Parking at UAlbany

February 14, 2016

Parking at the University at Albany during peak hours is chaos. Students circle Colonial Quad lot stalking their peers to claim a space, and snake up and down the aisles of Dutch Quad lot in the hopes of making the long walk up to the podium from their car just a little shorter.


But that’s the issue, it’s just a little shorter. At a school where one of the core values is sustainability, Jason Jones, director of Parking and Mass Transit Services (PMTS), wants to dissuade the campus conception that there is not enough parking and that students have to walk too far.


“There is more than enough parking,” Jones said, but, “it’s not on the 50 yard line.”


At UAlbany, there are 7,500 parking spaces and 11,000 registered vehicles. Allowing for the fact that not every student is on campus at the same time, Jones is confident that there is sufficient space.


Still, there are a few issues that do threaten that space.


On Jan. 14, 2016, PMTS issued an email announcing that the Northwest Gold student lot no longer allowed overnight parking. That is the lot right across form Colonial Quad, where the overflow park when Colonial is full. In an already hectic area, students wondered why this change, further limiting parking, was in effect.


Jones reiterated the email that said the change was implemented to aid in snow removal. Last year, the University declared two snow emergencies. Jones said students were notified and asked to move their vehicles. However, many, especially in Colonial lot, did not comply.


According to Jones, 17 cars had to be towed. Jones said rather than making students go through the hassle of retrieving their cars from a garage and paying all the fees on top of the towing, being able to take them to a lot on campus is a preferable method, so they were thought to Northwest lot.


According to Jones, as a preventative measure, the Northwest lot was closed to overnight parking, and therefore, open to opportunity. He said last year, “Colonial lot was unsafe,” due to the cars blocking plowing. If another snow emergency is declared, PMTS can also now direct vehicles to the Northwest lot for effective snow removal of Colonial lot.


While this preventative measure may come in handy when the weather acts up, the issue of parking lot lurking for the closest spot remains a reality.


To combat that, Jones encourages students to make use of the buses. Shuttles travel around the UAlbany campus and transportation on the CDTA is just one unlimited swipe of a student’s SUNY card away.


Jones works closely with the Environmental Sustainability groups on campus and hopes more and more students will choose to take the bus and continue to lessen the University’s carbon footprint. According to Jones, the CDTA gives over 1 million rides to university students each year, and he hopes that number will continue to rise.


He plans to introduce an express route called a BRT, bus rapid transit, which is a non-stop route from Alumni to campus. This will eliminate the extra travel time students face on a regular CDTA bus that makes frequent stops.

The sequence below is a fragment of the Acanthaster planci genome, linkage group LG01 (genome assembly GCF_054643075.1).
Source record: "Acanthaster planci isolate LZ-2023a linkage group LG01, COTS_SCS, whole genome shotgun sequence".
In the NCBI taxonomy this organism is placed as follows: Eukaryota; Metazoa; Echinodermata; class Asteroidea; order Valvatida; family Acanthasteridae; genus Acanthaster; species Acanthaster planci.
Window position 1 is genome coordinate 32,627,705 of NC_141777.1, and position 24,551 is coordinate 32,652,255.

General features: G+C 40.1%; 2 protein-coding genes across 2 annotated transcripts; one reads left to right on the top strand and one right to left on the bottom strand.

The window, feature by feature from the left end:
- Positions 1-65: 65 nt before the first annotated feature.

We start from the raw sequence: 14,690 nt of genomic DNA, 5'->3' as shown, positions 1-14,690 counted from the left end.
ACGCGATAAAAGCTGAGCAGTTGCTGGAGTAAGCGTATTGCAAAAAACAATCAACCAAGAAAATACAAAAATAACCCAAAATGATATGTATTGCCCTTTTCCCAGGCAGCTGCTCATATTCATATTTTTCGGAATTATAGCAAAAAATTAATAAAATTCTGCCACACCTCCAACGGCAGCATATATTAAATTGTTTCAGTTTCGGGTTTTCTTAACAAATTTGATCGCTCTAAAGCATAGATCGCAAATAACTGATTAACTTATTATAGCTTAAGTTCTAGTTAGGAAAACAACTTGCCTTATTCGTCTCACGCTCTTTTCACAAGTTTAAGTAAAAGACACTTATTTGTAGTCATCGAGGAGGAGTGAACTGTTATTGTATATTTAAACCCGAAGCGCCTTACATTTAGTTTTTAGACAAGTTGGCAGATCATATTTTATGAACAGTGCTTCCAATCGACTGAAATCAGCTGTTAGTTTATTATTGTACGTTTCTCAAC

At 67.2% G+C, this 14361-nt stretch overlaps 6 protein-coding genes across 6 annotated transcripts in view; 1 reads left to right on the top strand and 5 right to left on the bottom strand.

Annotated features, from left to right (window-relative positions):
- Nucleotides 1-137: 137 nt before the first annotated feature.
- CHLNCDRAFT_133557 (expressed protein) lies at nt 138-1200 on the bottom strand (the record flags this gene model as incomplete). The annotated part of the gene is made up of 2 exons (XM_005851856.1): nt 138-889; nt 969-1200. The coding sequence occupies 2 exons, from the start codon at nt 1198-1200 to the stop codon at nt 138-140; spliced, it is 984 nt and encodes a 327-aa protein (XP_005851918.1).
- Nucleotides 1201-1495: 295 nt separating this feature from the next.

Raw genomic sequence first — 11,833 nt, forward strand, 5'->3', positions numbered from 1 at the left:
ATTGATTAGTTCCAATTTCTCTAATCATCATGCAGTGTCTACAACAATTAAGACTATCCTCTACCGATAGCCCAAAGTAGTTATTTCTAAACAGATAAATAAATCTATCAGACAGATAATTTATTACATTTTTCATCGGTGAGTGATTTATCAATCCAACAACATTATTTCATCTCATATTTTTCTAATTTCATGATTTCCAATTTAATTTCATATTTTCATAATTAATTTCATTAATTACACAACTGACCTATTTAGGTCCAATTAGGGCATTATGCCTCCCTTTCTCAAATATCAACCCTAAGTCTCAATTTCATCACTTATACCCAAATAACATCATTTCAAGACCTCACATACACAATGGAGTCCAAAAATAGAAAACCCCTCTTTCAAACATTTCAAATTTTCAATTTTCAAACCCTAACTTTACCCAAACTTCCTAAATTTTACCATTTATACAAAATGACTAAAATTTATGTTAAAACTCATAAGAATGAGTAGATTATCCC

And although Jones maintains the hope that students would park farther from the podium, where many spots are open, and walk the difference, he understands that students might not be satisfied with that response.


For this reason, he disclosed a long-term plan he has that has been effective at other schools in speeding up the parking process. The idea is to implement sensors at the entrance and exit of the lots that will be able to tell how many cars are there. This information is fed to a screen at the main entrances to the campus, informing drivers of which lots are full and which are not.


Though that is a long-term plan, Jones is working daily to improve the experience of the on-campus commute. He answers all of the complaints that come into his email, and he writes back when students make a comment on Twitter or Facebook.


Parking and Mass Transit Services is an “easy punching bag,” Jones said, but he wants to “change the perception of it.”


Reach Jones at

Do something that scares you

Sarah Kearns

11 April 2016

There is no feeling more terrifying than quiet. In the absence of sound, my ears compensate with a peculiar ringing noise, as though I’ve just come home from a rock concert. My eyes devise specks of dust in the thick dark air around me, and my tongue seems to dry out as I realize I’m breathing them all in.

The room goes on for miles, light-years, as I click the lock, enclosing myself into emptiness. Cemented at the threshold, I brace against the handle releasing a deep breath from my nose I’d been holding onto from the outside. I dawdle, inspecting the texture of the door paint with the pads of my fingers, waiting for my lungs to fill again. I’m a swimmer, so we might be here a while…

I finally attempt a courageous gulp, swiftly interrupted by my own saliva catching in my swollen throat. I gasp, pleading with myself not to cough, desperate to maintain composure, and find myself trembling when the fit subsides. I stretch my arm out to the adjacent wall- its closer than I expected- and I lean myself against it, using the last bit of light left in my eyes from outside to slide my roommate’s empty shampoo bottle into the corner.

The tile is chilling beneath me as I deaden, still panting, into fetal position. The darkness grows with my descent. The cool creeps up my jeans like a current around either side of my thighs slowly until it meets at the top of my knees- an unwelcomingly frigid sheath. I press my back into the wall, enough to cause pain, imagining it would mallow out and cradle me like a pillow.